During a divorce in California, spouses will have to divide the community estate, often called “community property.” Community property is any property or debt that is acquired during the marriage, unless it is a gift or inheritance, or was owned prior to marriage. Sometimes it is difficult to determine what is considered community property and what is the separate property of each spouse. This article from Nolo Press provides a good explanation of the differences.

In addition to assets you’d commonly think of as community property, such as income, real estate, vehicles, and household goods, community property can also include accumulated vacation pay, pension funds, employee stock options, tax refunds, and intellectual property created during the marriage. Each spouse is entitled to an equal share of community property during a divorce. This means that when you divorce, you may lose up to half of everything you own. Depending on the size of the community estate, this can be very expensive!

If you have children together, child support may become an ongoing divorce-related cost. California has a mandatory statewide guideline for child support based on the actual income of each parent and the amount of time each parent has physical custody of the children. To help parents estimate the amount of child support the judge will order in their case, the State of California has developed an online child support calculator, which is available at https://www.cse.ca.gov/ChildSupport/cse/guidelineCalculator.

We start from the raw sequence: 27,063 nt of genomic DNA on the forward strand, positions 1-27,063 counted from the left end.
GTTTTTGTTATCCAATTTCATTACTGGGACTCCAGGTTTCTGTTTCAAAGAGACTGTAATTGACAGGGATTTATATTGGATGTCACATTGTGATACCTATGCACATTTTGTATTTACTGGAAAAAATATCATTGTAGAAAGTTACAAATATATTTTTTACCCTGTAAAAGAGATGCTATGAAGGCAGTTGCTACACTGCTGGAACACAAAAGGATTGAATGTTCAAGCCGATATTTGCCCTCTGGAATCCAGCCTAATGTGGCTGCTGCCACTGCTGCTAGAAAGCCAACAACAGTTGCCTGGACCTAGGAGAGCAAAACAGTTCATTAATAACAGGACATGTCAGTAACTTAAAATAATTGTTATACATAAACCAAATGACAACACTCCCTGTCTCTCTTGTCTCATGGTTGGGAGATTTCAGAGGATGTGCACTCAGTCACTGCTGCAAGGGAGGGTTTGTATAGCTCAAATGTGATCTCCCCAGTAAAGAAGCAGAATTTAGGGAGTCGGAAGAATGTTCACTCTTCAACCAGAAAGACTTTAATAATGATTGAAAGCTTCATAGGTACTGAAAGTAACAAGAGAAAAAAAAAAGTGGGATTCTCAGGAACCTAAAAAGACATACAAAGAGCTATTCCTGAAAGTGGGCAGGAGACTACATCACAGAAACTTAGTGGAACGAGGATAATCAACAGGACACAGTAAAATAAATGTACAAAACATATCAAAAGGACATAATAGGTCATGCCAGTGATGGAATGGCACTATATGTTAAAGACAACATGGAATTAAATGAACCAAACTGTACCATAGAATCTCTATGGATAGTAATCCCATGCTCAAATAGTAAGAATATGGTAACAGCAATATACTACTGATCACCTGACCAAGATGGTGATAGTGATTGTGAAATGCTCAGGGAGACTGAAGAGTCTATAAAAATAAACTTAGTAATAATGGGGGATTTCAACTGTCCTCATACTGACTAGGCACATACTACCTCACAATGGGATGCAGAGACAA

You also may be required to provide medical insurance for the children, and contribute toward childcare expenses, unreimbursed or uninsured health care expenses, educational or special needs of a child, or travel expenses for visitation purposes.

In addition to child support, the court may also order spousal support, commonly called “alimony.” Spousal support is not mandatory in California, so there is no statewide guideline for spousal support like there is for child support. Instead, the court is required to consider a list of factors in making a spousal support determination. A good explanation of these factors is available online at http://courtinfo.ca.gov/selfhelp/family/support/documents/spousalsup.pdf. After evaluating the parties’ circumstances, it is entirely up to the court whether to order spousal support, and to determine the amount and duration of a spousal support order.

The cost of your divorce is very difficult to estimate, because there are so many different factors involved. In addition to those I’ve already mentioned, you may incur other costs, such as moving expenses, the cost of maintaining two separate households, even tax consequences related to support and property division.

Do you have a question for the County Law Librarian? Just email sacpress@saclaw.org. If your question is selected your answer will appear in next Thursday's column. Even if your question isn't selected, though, I will still respond within two weeks.

Coral Henning, Director
@coralh & @saclawlibrarian